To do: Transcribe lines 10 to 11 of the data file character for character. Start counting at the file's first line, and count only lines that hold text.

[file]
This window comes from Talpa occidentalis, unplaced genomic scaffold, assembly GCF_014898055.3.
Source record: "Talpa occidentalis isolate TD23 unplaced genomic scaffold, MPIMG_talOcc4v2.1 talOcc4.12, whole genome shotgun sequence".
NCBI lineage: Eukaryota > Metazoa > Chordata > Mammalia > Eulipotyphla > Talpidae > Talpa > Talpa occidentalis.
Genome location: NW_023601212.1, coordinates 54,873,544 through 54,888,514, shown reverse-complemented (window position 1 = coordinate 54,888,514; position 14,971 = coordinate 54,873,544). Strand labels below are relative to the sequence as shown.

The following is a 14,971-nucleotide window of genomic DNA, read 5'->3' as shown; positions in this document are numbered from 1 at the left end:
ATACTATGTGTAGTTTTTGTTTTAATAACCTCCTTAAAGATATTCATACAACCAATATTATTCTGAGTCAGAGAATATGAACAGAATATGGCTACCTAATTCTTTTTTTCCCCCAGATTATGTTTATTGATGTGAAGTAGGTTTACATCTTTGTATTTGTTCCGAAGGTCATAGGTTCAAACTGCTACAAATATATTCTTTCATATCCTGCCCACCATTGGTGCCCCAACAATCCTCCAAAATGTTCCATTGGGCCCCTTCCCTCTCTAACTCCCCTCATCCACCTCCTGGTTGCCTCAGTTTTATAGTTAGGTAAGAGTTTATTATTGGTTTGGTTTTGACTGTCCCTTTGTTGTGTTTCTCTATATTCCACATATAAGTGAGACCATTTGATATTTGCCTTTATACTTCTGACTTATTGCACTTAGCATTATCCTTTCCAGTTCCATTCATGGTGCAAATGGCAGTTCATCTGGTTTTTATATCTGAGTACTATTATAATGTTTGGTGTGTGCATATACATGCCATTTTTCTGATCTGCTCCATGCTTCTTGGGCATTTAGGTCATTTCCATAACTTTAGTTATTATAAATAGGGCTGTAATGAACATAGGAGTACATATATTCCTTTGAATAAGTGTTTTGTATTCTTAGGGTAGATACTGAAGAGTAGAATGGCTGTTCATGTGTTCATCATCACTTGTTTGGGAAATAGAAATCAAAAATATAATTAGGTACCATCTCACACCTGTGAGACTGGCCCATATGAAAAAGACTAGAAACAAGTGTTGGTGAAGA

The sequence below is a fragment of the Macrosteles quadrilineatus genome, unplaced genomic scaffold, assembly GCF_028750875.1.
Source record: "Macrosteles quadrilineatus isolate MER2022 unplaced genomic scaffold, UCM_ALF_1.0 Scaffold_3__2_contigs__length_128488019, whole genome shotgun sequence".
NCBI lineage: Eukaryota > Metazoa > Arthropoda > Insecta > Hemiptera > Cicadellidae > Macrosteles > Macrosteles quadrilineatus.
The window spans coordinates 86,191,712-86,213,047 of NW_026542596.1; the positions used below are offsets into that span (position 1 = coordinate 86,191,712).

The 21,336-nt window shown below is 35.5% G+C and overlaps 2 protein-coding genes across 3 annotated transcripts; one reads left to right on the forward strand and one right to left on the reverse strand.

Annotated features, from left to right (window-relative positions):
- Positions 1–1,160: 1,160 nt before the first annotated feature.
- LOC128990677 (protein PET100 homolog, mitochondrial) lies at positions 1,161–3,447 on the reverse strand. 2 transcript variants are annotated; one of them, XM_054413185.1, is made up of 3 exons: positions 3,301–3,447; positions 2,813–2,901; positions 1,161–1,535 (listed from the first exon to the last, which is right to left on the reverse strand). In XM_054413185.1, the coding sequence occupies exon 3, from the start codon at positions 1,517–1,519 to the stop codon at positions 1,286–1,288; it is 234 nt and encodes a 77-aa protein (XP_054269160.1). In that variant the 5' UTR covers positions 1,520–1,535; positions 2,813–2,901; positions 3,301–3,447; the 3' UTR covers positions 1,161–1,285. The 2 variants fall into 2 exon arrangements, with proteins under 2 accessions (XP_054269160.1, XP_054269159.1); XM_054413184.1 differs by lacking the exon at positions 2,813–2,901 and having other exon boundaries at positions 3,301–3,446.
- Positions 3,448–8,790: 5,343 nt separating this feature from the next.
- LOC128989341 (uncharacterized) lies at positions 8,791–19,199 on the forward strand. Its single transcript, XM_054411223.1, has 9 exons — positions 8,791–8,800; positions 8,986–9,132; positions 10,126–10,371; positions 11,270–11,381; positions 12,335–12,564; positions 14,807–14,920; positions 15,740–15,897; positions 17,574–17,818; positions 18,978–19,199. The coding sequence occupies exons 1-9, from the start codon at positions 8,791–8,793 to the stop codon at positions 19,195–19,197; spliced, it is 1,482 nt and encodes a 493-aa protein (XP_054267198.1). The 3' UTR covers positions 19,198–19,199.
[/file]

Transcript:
The window spans coordinates 86,191,712-86,213,047 of NW_026542596.1; the positions used below are offsets into that span (position 1 = coordinate 86,191,712).

The 21,336-nt window shown below is 35.5% G+C and overlaps 2 protein-coding genes across 3 annotated transcripts; one reads left to right on the forward strand and one right to left on the reverse strand.